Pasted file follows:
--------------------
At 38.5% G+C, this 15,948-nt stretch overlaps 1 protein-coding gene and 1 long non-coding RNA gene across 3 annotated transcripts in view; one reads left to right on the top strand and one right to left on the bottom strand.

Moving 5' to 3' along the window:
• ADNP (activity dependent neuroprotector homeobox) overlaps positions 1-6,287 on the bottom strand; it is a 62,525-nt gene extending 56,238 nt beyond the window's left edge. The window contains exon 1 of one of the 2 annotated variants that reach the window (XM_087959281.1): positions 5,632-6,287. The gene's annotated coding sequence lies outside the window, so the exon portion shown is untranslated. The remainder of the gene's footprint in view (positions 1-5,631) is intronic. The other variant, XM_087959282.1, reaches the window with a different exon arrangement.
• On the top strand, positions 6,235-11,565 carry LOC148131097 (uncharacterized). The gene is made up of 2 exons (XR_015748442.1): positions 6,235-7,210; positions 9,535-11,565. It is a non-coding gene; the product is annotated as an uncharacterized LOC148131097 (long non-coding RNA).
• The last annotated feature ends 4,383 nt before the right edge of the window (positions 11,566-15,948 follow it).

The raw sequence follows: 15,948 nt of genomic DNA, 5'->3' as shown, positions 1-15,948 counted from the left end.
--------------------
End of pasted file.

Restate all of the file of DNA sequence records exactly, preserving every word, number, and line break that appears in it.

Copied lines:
At 38.5% G+C, this 15,948-nt stretch overlaps 1 protein-coding gene and 1 long non-coding RNA gene across 3 annotated transcripts in view; one reads left to right on the top strand and one right to left on the bottom strand.

Moving 5' to 3' along the window:
• ADNP (activity dependent neuroprotector homeobox) overlaps positions 1-6,287 on the bottom strand; it is a 62,525-nt gene extending 56,238 nt beyond the window's left edge. The window contains exon 1 of one of the 2 annotated variants that reach the window (XM_087959281.1): positions 5,632-6,287. The gene's annotated coding sequence lies outside the window, so the exon portion shown is untranslated. The remainder of the gene's footprint in view (positions 1-5,631) is intronic. The other variant, XM_087959282.1, reaches the window with a different exon arrangement.
• On the top strand, positions 6,235-11,565 carry LOC148131097 (uncharacterized). The gene is made up of 2 exons (XR_015748442.1): positions 6,235-7,210; positions 9,535-11,565. It is a non-coding gene; the product is annotated as an uncharacterized LOC148131097 (long non-coding RNA).
• The last annotated feature ends 4,383 nt before the right edge of the window (positions 11,566-15,948 follow it).

The raw sequence follows: 15,948 nt of genomic DNA, 5'->3' as shown, positions 1-15,948 counted from the left end.